The following cases are extracted from the Foreign Service Grievance Board’s 2019 Annual Report dated February 2020:
The grievant in FSGB Case No. 2019-045 was assigned to a country where the Zika virus was widespread. When his wife became pregnant, she was medically evacuated from the post. When the pregnancy ended in a miscarriage, State/MED contacted grievant’s wife and instructed her to forward the results of genetic testing done on the fetus, and she complied. Grievant claims that the Department gained access to these records under false pretenses and shared them in violation of the Genetic Information Nondiscrimination Act (GINA). He has asked that State/MED destroy the records. The Department has asserted that the Board lacks jurisdiction over the claims, and that grievant’s redress is through the Privacy Act.
The grievant in FSGB Case No. 2019-036 is an employee of the U.S. Agency for Global Media (USAGM), formerly the Broadcasting Board of Governors. He was hired in a position that had a salary cap of FP-02. In 2012, grievant was assigned to a position designated FP1/SFS (Senior Foreign Service). Grievant claims that at the time it was agreed that a mechanism would be found to lift the cap so he could compete for promotion to the higher grade. In 2012, a personnel form SF-50 was issued showing a skill code change to effect the desired change in status. Subsequently, however, the Human Resources Office advised grievant that the conversion was done incorrectly and that he was not eligible for promotion until the issue was resolved. Grievant claims that despite repeated requests from him, nothing has been done.
The grievant in FSGB Case No. 2019-020 claims that the Department retaliated against him when he questioned three grant activities involving his predecessor on the grounds of conflict of interest and violations of the ethics regulations. He claims that, as a consequence, his responsibilities were reduced and, ultimately, he was asked to curtail from post.
FSGB Case No. 2019-008 involves four claims, one of which is being resolved separately. In the first three claims, grievant challenges the Developmental Areas of three EERs and a low-ranking statement. In the fourth claim, grievant contends that his security clearance was wrongfully suspended and revoked. Although his clearance has subsequently been reinstated, he claims that harm to his career resulted.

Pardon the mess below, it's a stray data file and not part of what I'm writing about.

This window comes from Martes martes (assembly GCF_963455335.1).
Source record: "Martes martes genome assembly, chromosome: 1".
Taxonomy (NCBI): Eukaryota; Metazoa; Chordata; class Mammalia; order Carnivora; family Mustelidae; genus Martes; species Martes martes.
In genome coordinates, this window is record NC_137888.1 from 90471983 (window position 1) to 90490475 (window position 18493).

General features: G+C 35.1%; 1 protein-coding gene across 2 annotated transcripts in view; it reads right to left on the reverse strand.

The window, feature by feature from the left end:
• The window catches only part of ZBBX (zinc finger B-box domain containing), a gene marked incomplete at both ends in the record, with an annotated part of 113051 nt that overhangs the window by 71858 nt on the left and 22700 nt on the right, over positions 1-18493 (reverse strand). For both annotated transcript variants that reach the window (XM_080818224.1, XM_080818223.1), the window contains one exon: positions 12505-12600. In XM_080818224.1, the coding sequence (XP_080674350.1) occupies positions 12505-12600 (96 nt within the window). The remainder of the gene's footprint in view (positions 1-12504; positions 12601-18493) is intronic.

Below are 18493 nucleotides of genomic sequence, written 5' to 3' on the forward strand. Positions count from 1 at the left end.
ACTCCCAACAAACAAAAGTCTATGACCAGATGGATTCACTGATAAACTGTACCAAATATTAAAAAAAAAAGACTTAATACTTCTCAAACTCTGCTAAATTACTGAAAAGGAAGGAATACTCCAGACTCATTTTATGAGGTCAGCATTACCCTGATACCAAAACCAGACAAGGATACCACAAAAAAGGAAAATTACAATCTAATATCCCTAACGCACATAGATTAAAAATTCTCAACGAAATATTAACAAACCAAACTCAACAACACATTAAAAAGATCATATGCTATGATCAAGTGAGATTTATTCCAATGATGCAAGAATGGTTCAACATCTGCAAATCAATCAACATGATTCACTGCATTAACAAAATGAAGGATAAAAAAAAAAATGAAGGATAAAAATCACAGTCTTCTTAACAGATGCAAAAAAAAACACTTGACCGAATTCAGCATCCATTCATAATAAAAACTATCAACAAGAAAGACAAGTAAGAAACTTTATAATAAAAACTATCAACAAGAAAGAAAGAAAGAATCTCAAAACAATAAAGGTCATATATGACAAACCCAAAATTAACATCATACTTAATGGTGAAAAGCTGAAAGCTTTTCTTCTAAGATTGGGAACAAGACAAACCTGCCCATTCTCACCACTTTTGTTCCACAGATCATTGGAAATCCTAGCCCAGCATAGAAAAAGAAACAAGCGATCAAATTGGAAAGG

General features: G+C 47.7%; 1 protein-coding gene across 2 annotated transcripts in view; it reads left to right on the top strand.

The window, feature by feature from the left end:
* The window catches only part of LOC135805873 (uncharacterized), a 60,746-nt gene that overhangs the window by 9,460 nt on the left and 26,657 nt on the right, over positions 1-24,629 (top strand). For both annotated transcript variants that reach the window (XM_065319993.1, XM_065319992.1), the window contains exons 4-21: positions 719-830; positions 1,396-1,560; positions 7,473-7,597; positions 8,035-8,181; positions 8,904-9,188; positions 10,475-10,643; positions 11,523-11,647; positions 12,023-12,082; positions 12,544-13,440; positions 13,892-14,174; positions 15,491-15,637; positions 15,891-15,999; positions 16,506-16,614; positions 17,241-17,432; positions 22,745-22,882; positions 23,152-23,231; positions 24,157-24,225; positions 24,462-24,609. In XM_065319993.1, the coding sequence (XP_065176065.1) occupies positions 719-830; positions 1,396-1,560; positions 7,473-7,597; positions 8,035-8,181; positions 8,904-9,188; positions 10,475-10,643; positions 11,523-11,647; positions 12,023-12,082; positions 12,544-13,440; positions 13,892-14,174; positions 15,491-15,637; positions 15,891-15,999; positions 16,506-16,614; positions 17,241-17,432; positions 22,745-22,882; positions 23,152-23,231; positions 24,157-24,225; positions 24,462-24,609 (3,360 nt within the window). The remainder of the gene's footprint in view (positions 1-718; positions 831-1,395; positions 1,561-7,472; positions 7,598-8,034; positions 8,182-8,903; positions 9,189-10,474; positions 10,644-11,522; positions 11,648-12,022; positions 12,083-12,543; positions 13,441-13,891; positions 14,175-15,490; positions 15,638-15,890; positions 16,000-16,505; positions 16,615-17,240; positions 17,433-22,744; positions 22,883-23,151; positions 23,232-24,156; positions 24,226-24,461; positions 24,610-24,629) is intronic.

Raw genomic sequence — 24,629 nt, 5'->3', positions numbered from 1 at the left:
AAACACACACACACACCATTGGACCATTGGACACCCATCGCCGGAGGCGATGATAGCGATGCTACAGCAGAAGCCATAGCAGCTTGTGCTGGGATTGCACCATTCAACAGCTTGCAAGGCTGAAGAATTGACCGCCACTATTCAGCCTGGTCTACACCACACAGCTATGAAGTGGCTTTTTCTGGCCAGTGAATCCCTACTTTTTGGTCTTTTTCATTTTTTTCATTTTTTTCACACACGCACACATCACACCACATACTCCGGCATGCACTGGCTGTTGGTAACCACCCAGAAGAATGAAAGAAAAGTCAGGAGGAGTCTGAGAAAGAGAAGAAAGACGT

In FSGB Case No. 2019-052, the grievant was assigned to a country in which the ambassador was a political appointee of the previous administration. Grievant believed she enjoyed good relations with him, despite a number of difficult issues the embassy encountered. However, when the ambassador chose to leave post early, he advised grievant that he was requesting her involuntary curtailment. On the advice of colleagues, she instead opted for a voluntary curtailment. She claims that although she was told by post management at the time that she would not be receiving an EER, she was later given one for a four-month period. That EER was the basis for a low ranking. Grievant claims that the EER includes a number of falsely prejudicial statements as well as procedural errors.
The grievant in FSGB Case No. 2019-040 is a female officer who claims that an EER she received is the result of gender bias and retaliation on the part of her rater. The EER formed a basis for low ranking.
The grievant in FSGB Case No. 2019-039 was the subject of an investigation, on the basis of which the Department originally recommended a 45-day suspension. While the charges were pending, the grievant was reached for promotion; however, the promotion was withheld pending the close of the disciplinary proceedings. Grievant was advised at the time that if the charges were resolved satisfactorily, his promotion would be made retroactive. At the close of the disciplinary procedures a number of years later, the penalty was reduced to a letter of admonishment. However, the Department maintains that the White House currently will not forward recommendations for retroactive promotions to the Senate for confirmation. It therefore forwarded a recommendation for promotion in 2019, not to be retroactive. Grievant claims back pay and benefits to the time he was reached for promotion.
The grievants in FSGB Case No. 2019-021 are new FSOs hired while already living in the Washington, DC area. They claim that they were improperly denied locality pay while assigned to long-term training prior to their first overseas assignments.
The grievant in FSGB Case No. 2019-024 is part of a tandem couple. When she was assigned to her first overseas post, her husband was granted Leave Without Pay to accompany her. According to State regulations, his official assignment was therefore Washington, D.C. Grievant and her husband returned to Washington after that assignment, in transit to their next post, where she took home leave and annual leave and had four months of language training. Rather than considering grievant as being on TDY and thus entitled to receive per diem, the Department classified her as having the same status as her husband, a Washington-based assignment, in accordance with its Standard Operating Procedures (SOP) on tandem couples. Grievant contends this is a violation of Department regulations, which treat each member of the Service as individuals entitled to their own benefits. Approximately one year after the grievance was filed, the Department, with AFSA approval, modified the operative SOP to permit tandem employees in grievant’s circumstances to be on TDY and receive per diem; however, the Department maintains that the modification was not retroactive and, therefore, does not apply to grievant.